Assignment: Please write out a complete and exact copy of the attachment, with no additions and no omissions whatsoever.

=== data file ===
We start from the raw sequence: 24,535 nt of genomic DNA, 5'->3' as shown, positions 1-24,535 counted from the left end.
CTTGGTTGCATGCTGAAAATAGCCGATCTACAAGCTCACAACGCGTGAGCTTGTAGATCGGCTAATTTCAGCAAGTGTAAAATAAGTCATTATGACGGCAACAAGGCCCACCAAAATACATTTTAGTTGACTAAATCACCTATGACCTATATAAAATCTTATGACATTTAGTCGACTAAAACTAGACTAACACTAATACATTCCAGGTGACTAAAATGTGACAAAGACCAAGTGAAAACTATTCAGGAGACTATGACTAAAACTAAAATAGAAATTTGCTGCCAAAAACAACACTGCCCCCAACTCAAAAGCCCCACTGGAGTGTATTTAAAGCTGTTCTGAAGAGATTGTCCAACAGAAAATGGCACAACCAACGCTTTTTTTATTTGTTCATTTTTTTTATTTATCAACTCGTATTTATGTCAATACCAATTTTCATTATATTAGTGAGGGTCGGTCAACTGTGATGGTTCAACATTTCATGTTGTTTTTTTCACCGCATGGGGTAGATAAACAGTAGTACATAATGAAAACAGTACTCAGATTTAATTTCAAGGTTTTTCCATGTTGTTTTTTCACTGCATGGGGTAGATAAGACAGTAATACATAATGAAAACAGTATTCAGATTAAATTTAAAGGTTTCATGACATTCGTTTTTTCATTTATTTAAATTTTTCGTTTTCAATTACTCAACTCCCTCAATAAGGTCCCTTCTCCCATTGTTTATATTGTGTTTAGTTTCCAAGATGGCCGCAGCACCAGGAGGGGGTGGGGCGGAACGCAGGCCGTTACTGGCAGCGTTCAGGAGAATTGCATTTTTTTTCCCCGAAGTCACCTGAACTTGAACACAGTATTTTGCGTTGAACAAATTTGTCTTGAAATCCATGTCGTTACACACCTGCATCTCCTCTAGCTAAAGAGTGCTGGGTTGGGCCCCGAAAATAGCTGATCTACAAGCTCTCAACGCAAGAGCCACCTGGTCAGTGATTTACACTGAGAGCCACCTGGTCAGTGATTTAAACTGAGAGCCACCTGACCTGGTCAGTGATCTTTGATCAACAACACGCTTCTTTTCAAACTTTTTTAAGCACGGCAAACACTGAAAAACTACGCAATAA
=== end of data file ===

We start from the raw sequence: 24,535 nt of genomic DNA, 5'->3' as shown, positions 1-24,535 counted from the left end.
CTTGGTTGCATGCTGAAAATAGCCGATCTACAAGCTCACAACGCGTGAGCTTGTAGATCGGCTAATTTCAGCAAGTGTAAAATAAGTCATTATGACGGCAACAAGGCCCACCAAAATACATTTTAGTTGACTAAATCACCTATGACCTATATAAAATCTTATGACATTTAGTCGACTAAAACTAGACTAACACTAATACATTCCAGGTGACTAAAATGTGACAAAGACCAAGTGAAAACTATTCAGGAGACTATGACTAAAACTAAAATAGAAATTTGCTGCCAAAAACAACACTGCCCCCAACTCAAAAGCCCCACTGGAGTGTATTTAAAGCTGTTCTGAAGAGATTGTCCAACAGAAAATGGCACAACCAACGCTTTTTTTATTTGTTCATTTTTTTTATTTATCAACTCGTATTTATGTCAATACCAATTTTCATTATATTAGTGAGGGTCGGTCAACTGTGATGGTTCAACATTTCATGTTGTTTTTTTCACCGCATGGGGTAGATAAACAGTAGTACATAATGAAAACAGTACTCAGATTTAATTTCAAGGTTTTTCCATGTTGTTTTTTCACTGCATGGGGTAGATAAGACAGTAATACATAATGAAAACAGTATTCAGATTAAATTTAAAGGTTTCATGACATTCGTTTTTTCATTTATTTAAATTTTTCGTTTTCAATTACTCAACTCCCTCAATAAGGTCCCTTCTCCCATTGTTTATATTGTGTTTAGTTTCCAAGATGGCCGCAGCACCAGGAGGGGGTGGGGCGGAACGCAGGCCGTTACTGGCAGCGTTCAGGAGAATTGCATTTTTTTTCCCCGAAGTCACCTGAACTTGAACACAGTATTTTGCGTTGAACAAATTTGTCTTGAAATCCATGTCGTTACACACCTGCATCTCCTCTAGCTAAAGAGTGCTGGGTTGGGCCCCGAAAATAGCTGATCTACAAGCTCTCAACGCAAGAGCCACCTGGTCAGTGATTTACACTGAGAGCCACCTGGTCAGTGATTTAAACTGAGAGCCACCTGACCTGGTCAGTGATCTTTGATCAACAACACGCTTCTTTTCAAACTTTTTTAAGCACGGCAAACACTGAAAAACTACGCAATAA